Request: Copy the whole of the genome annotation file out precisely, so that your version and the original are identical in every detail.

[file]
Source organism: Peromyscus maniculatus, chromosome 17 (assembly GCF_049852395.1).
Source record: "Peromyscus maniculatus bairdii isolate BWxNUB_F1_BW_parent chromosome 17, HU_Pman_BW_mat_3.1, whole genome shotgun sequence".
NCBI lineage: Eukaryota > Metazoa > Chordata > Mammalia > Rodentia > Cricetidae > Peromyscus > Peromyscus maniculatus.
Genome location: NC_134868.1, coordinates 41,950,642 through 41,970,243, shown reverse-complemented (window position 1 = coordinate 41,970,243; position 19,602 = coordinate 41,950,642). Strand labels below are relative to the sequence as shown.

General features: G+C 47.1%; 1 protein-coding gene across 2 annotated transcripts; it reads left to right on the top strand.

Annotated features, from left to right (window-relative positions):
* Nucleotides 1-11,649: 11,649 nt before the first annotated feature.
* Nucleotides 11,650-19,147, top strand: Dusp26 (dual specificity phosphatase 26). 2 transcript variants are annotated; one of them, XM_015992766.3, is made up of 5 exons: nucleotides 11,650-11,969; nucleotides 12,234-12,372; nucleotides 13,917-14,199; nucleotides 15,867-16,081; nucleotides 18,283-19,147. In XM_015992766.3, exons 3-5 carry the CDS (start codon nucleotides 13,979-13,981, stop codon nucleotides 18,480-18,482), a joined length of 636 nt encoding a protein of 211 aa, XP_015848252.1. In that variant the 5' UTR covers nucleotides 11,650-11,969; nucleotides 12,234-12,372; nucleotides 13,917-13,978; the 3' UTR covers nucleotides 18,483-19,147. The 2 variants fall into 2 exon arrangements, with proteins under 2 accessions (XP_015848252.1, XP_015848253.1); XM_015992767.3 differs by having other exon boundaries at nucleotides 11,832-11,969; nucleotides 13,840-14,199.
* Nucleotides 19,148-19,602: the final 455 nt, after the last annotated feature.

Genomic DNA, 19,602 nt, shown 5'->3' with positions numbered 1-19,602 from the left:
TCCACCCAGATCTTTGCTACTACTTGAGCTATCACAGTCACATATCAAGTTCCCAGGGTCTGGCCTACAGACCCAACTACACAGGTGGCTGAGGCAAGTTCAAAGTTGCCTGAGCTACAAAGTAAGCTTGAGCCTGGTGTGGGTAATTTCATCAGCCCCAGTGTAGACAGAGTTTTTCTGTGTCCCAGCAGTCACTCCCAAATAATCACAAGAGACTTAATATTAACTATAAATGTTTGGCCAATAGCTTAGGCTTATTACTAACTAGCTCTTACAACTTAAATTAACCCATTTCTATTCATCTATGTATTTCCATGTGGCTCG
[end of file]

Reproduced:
Source organism: Peromyscus maniculatus, chromosome 17 (assembly GCF_049852395.1).
Source record: "Peromyscus maniculatus bairdii isolate BWxNUB_F1_BW_parent chromosome 17, HU_Pman_BW_mat_3.1, whole genome shotgun sequence".
NCBI lineage: Eukaryota > Metazoa > Chordata > Mammalia > Rodentia > Cricetidae > Peromyscus > Peromyscus maniculatus.
Genome location: NC_134868.1, coordinates 41,950,642 through 41,970,243, shown reverse-complemented (window position 1 = coordinate 41,970,243; position 19,602 = coordinate 41,950,642). Strand labels below are relative to the sequence as shown.

General features: G+C 47.1%; 1 protein-coding gene across 2 annotated transcripts; it reads left to right on the top strand.

Annotated features, from left to right (window-relative positions):
* Nucleotides 1-11,649: 11,649 nt before the first annotated feature.
* Nucleotides 11,650-19,147, top strand: Dusp26 (dual specificity phosphatase 26). 2 transcript variants are annotated; one of them, XM_015992766.3, is made up of 5 exons: nucleotides 11,650-11,969; nucleotides 12,234-12,372; nucleotides 13,917-14,199; nucleotides 15,867-16,081; nucleotides 18,283-19,147. In XM_015992766.3, exons 3-5 carry the CDS (start codon nucleotides 13,979-13,981, stop codon nucleotides 18,480-18,482), a joined length of 636 nt encoding a protein of 211 aa, XP_015848252.1. In that variant the 5' UTR covers nucleotides 11,650-11,969; nucleotides 12,234-12,372; nucleotides 13,917-13,978; the 3' UTR covers nucleotides 18,483-19,147. The 2 variants fall into 2 exon arrangements, with proteins under 2 accessions (XP_015848252.1, XP_015848253.1); XM_015992767.3 differs by having other exon boundaries at nucleotides 11,832-11,969; nucleotides 13,840-14,199.
* Nucleotides 19,148-19,602: the final 455 nt, after the last annotated feature.

Genomic DNA, 19,602 nt, shown 5'->3' with positions numbered 1-19,602 from the left:
TCCACCCAGATCTTTGCTACTACTTGAGCTATCACAGTCACATATCAAGTTCCCAGGGTCTGGCCTACAGACCCAACTACACAGGTGGCTGAGGCAAGTTCAAAGTTGCCTGAGCTACAAAGTAAGCTTGAGCCTGGTGTGGGTAATTTCATCAGCCCCAGTGTAGACAGAGTTTTTCTGTGTCCCAGCAGTCACTCCCAAATAATCACAAGAGACTTAATATTAACTATAAATGTTTGGCCAATAGCTTAGGCTTATTACTAACTAGCTCTTACAACTTAAATTAACCCATTTCTATTCATCTATGTATTTCCATGTGGCTCG